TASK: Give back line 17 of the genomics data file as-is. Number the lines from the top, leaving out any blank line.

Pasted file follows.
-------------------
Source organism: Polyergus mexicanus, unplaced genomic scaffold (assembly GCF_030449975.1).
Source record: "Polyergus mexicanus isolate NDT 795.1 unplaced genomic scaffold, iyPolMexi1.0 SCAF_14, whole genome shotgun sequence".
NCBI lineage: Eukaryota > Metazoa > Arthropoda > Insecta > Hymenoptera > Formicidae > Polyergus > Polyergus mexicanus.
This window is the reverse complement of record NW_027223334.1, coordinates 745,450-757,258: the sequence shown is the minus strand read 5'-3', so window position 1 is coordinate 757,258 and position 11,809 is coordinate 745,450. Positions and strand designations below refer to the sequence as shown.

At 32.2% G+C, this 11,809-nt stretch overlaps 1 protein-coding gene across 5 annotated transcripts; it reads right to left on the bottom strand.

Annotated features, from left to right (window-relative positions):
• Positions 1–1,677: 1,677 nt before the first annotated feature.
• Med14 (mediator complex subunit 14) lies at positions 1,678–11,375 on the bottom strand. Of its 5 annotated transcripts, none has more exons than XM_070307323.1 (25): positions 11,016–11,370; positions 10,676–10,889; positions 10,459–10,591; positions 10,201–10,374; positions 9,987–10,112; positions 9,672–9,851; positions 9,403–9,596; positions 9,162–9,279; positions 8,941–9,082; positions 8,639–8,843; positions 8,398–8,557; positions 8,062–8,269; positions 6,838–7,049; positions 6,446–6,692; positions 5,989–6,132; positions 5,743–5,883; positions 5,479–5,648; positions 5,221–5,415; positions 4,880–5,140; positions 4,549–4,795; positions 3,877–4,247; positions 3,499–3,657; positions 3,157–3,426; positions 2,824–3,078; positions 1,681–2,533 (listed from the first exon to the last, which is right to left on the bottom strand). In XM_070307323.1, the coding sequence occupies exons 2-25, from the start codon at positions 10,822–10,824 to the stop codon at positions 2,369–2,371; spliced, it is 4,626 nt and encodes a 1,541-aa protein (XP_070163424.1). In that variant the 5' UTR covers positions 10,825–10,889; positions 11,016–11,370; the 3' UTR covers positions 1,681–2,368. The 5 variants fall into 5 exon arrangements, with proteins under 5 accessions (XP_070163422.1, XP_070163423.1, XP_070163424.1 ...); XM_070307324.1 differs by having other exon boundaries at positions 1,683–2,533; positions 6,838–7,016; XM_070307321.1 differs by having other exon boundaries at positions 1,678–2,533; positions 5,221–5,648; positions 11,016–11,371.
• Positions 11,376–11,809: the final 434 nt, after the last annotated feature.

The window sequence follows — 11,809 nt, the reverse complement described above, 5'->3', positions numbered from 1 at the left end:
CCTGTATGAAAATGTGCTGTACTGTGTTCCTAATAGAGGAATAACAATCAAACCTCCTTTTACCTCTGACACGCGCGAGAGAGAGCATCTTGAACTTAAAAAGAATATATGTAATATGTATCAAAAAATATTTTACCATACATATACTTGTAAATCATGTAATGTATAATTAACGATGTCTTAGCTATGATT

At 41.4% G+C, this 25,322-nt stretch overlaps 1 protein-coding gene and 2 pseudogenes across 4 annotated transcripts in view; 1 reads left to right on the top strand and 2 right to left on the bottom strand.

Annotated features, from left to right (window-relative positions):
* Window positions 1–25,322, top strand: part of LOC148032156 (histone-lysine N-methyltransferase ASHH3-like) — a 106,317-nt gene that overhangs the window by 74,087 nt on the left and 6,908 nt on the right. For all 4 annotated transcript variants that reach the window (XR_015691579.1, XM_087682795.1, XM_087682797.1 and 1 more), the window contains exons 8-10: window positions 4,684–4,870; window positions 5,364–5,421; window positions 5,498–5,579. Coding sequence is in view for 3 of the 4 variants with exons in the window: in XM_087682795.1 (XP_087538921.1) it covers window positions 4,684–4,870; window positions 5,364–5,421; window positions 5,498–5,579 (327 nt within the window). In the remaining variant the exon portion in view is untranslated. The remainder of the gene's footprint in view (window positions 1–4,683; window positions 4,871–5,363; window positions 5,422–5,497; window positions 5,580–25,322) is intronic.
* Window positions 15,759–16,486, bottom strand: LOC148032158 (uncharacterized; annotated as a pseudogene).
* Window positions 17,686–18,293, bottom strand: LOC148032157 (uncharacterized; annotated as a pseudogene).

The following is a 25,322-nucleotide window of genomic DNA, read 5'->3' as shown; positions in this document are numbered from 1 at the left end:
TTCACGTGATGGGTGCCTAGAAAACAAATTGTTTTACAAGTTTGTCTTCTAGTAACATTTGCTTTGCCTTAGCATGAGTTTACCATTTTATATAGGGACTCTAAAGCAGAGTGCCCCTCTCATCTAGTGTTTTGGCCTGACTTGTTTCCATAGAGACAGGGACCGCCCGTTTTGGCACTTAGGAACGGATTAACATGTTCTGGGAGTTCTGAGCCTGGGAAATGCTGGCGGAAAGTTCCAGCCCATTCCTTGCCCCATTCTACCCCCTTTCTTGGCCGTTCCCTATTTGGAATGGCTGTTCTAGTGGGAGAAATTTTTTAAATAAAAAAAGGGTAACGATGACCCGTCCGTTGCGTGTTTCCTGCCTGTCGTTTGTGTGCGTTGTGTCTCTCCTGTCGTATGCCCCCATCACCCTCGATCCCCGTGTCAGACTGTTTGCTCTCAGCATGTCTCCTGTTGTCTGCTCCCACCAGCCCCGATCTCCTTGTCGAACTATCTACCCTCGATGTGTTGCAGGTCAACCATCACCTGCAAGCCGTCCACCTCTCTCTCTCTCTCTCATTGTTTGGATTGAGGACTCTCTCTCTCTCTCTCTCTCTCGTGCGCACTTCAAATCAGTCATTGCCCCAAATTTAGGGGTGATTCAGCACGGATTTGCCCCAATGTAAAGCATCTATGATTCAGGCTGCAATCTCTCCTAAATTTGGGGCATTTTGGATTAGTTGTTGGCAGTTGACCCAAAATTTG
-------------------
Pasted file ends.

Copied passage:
The following is a 25,322-nucleotide window of genomic DNA, read 5'->3' as shown; positions in this document are numbered from 1 at the left end: